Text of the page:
Want to date a celebrity? Go to E!’s Star Dates Web site, and select your ideal type: Men in Berets, Funny Girls, Bunker Buddies, Space Cadets, Last-Minute Cuties, Mountain Folks, Disco Ducks, or Carrottops.
Blindly choosing a phrase is passing fun, though the lyrical list, it turns out, is a fake-out. The opaque groupings aren’t general categories from which a match will be chosen; they’re exact pseudonyms. Choose Disco Ducks, and you’ll only end up with Deney Terrio, the host of Dance Fever from 1979 to 1985. Last-Minute Cuties will get you Robbie Rist, the floppy man-child who played Cousin Oliver on The Brady Bunch. Funny Girl turns up Debra Wilson from Mad TV. The Space Cadet is Richard Hatch, who was once an astronaut on Battlestar Galactica. Carrottop is the former pop star Tiffany. Mountain Folk is Mary McDonough from The Waltons. Men in Berets is Fred Berry, or Rerun from What’s Happening! Bunker Buddies is Jimmie “J.J. Evans” Walker from Good Times. Dyn-o-mite.
This underdesigned Web game, which does not pretend to create compatible couples, is at odds with what is in fact the show’s infernally precise method of matchmaking. Star Dates, whose second season premiered June 29, brings together people who are very odd in very similar ways. In one corner are lonely former minor stars; in the other are people who applied for blind, televised dates with them. What a perfect combination! No Match.com, Jdate, or Friendster could produce such idiosyncratically compatible couples.
In just a few episodes of Star Dates, what stands out is the congeniality of the pairings. Presided over by a nice chauffeur and chaperone named Reggie Gaskins—a theater actor for whom dating “ain’t about all this bling-bling and yo-what’s-up how-you-feeling-shorty, it’s about being real, being true, but most importantly, being a gentleman”—the dates go smoothly, sweetly, uneventfully. Each star goes on two dates per show, most of which involve L.A. adventures like surfing or target shooting. Gaskins asks the star and the dates for their impressions at regular intervals. In response, they come up with variations on “he’s great.”
Why is it all so easy here? The unfamous prospect arrives ready for anything—and, though the celebrity may begin the date with a shadow of “How did it all come to this?” about the eyes, he or she inevitably relaxes into the role. The pair share a world-weary laugh about the improbability of true love, and, at the end of the date, they part with a hug.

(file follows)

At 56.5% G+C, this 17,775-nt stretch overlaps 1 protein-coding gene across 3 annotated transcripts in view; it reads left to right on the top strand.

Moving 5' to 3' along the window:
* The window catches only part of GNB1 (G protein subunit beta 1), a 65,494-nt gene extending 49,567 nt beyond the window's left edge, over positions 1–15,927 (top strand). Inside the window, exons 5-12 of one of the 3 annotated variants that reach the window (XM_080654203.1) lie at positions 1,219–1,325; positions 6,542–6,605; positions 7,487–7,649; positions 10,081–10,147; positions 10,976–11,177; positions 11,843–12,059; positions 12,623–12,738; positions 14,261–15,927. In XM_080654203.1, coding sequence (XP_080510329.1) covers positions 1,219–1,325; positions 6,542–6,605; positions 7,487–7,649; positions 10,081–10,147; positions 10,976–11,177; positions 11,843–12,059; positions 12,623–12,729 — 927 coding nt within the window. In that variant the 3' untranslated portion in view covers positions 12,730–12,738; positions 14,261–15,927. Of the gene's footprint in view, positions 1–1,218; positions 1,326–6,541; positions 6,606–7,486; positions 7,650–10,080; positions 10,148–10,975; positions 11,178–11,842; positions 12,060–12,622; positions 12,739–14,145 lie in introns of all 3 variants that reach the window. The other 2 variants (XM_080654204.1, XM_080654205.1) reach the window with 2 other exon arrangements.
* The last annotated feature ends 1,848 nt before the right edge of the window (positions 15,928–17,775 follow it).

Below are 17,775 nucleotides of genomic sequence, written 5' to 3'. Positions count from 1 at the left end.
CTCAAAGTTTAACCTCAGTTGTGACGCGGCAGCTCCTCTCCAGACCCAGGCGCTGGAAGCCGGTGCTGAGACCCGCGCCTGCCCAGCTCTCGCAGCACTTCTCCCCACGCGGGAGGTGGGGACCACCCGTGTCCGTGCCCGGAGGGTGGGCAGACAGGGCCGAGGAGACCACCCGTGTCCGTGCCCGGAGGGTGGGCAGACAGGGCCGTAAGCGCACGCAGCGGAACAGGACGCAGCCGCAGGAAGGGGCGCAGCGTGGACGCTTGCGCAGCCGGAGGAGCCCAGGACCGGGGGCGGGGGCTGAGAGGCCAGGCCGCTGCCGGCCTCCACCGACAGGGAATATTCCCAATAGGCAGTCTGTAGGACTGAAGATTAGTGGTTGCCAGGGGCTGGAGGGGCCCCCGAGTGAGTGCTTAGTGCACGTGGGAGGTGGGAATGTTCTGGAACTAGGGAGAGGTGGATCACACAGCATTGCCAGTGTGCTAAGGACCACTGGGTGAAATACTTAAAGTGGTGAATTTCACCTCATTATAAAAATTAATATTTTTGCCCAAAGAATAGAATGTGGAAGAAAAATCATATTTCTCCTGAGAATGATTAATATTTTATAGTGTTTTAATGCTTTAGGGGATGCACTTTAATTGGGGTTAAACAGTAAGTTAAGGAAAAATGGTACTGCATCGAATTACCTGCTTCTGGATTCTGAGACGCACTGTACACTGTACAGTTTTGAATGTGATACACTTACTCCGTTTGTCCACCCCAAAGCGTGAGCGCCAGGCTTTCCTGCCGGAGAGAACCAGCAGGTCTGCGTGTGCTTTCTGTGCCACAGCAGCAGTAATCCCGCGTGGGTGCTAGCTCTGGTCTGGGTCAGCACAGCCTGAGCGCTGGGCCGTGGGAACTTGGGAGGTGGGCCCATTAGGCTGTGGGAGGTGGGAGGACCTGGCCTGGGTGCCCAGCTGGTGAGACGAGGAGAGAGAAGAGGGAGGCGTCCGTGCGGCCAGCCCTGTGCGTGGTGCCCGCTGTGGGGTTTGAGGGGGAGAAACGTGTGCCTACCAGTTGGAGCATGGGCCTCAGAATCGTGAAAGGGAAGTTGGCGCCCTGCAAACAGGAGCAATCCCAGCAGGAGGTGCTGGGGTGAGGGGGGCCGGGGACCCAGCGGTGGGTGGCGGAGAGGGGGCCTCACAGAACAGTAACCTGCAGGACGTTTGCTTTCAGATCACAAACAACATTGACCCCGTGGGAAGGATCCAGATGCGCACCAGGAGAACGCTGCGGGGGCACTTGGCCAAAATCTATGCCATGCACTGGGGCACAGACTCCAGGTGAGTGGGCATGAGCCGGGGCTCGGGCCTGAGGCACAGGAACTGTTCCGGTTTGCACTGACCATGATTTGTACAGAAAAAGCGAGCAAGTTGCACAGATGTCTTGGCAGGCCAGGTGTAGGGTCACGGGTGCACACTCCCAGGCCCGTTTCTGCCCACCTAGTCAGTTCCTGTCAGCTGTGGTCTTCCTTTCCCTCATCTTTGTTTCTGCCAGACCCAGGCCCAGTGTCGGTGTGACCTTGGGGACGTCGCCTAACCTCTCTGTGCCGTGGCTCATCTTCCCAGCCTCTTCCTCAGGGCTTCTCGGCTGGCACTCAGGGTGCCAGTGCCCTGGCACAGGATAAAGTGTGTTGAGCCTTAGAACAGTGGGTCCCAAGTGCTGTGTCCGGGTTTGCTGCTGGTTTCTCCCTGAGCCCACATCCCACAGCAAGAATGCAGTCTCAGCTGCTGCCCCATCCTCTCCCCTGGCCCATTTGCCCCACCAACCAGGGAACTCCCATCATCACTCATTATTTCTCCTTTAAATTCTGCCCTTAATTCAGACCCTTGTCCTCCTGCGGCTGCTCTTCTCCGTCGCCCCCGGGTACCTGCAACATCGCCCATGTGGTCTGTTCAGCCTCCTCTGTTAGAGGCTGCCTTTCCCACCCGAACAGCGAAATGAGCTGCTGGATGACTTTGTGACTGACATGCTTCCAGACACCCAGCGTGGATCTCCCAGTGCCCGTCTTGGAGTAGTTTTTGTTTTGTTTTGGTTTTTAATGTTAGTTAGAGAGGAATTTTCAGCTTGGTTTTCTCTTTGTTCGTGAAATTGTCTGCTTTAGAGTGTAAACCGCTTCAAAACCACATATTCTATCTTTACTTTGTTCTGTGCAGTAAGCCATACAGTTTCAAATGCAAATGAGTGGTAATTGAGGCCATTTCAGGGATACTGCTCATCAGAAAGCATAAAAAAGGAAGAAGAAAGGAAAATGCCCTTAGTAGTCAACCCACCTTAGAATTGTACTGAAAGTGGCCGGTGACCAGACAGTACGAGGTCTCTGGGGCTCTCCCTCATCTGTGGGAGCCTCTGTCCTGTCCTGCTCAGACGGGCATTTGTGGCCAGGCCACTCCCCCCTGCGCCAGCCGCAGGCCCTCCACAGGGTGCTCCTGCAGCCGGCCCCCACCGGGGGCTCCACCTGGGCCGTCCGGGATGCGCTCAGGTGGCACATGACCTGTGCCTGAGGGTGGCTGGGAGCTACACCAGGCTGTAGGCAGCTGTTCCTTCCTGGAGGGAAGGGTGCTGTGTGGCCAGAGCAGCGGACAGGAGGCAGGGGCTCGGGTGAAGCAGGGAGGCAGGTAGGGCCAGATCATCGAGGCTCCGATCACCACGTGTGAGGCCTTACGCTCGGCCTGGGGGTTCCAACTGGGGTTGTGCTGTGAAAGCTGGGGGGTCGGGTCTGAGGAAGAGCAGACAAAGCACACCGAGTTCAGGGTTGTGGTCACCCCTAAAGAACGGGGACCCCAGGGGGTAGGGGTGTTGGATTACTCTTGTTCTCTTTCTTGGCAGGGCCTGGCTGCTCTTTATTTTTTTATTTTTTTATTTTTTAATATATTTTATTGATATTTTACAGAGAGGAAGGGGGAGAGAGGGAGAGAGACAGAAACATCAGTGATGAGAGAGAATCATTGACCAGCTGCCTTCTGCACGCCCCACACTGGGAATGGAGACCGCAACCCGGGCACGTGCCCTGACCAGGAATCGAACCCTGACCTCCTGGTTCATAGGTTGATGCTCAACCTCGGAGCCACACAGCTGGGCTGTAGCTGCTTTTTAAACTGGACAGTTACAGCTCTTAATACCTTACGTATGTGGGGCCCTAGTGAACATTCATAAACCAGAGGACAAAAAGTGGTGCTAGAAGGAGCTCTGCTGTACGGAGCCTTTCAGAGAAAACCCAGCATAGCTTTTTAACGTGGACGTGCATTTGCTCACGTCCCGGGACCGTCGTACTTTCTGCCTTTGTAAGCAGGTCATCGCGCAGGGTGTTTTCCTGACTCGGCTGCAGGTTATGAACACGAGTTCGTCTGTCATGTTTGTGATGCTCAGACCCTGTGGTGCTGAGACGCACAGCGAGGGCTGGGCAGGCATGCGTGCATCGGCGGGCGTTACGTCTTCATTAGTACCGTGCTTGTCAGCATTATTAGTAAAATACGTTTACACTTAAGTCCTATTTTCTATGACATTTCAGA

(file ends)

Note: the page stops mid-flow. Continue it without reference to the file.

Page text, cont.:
As he drives the couples around, Gaskins monitors the success of the dates in his rear-view mirror; he provides commentary for the audience, noting periods of awkwardness or silence, approving of suave plays. He raises an eyebrow when someone—like Tiffany’s date, who blurts out that he likes to strip—gets ungentlemanly. In his role as host of a new show, Gaskins, with his good cheer and his way of handling all of the stars as if they were elderly, seems like an emissary from a world of greater ambition and hope—a world where people who are not has-beens still believe in success and love and don’t yet resort to dating on Star Dates. Not having much luck making the dates sexy with his light innuendo, he instead watches out for the comfort of the women and the confidence of the men, giving periodic pep talks.
The men seriously need protecting. Men like Fred Berry and Jimmie Walker, who played clowns in their youth, manifest a romantic ache. Is it possible they forfeited their chance for love by flaunting their comic physical proportions and appearing in circus clothes? Berry does not appear to entertain the idea; his beret, he insists, was part of his wardrobe long before What’s Happening! Walker, on the other hand, now skips tight vests and a rainbow palette in favor of Structure-style shirts and slacks. He’s a gentle and solidly built man whose goofiness has largely faded. (He refuses, winningly, ever to shout “dyn-o-mite.”) But, never having married, Walker also has low expectations for himself as a romantic lead. To his date, Stella, a muscular stand-up comic, he laments the fact that women don’t ask him out. And he tells Reggie, “You’ll never win a woman over. She doesn’t dig you, she doesn’t dig you. That’s it.” He doesn’t even try to kiss his dates goodnight.
Tiffany gets a little more action. One of the world’s purest one-hit wonders, she still keeps herself in So-Cal shape, with high-contrast chunk-streaked hair and wondrously lucid skin. Her dates include an Australian guy who likes, more or less, to party. He seems rich; they go surfing; he gives her a back rub; she likes him. That one looks like the most persuasive match so far this season. Tiffany’s next date is a slacker musician who hardly says a word, except that he liked to strip. Reggie doesn’t like him; he won’t play the gentleman for the camera. Tiffany assures everyone she had a good time.
The Nordic good looks of Leif Garrett—teen pop idol, Tiger Beat favorite—have taken some hits since his heyday in the 1970s, but he’s got a hippie-bearish vibe that Reggie calls groovy. Something about Garrett’s red eyes and swollen face, however—as well as his genuinely impressive discography (11 albums), which I found on a fan site along with a list of semistar turns in film (33) and on television (65)—reminded me that celebrity is short, but work is long. All of these ministars have been putting in the hours for decades; they’re tired. That’s another thing they have in common with the love-seeking people who come on the show to date them. Maybe it’s this note of resignation that makes Star Dates appealinglywinsome, if not very steamy. As Jimmie Walker said at the end of his kissless date with a pretty, middle-aged hippie named Darby, “I appreciate her giving me as much time and thought as she did.” This, from J.J.! It kind of breaks your heart.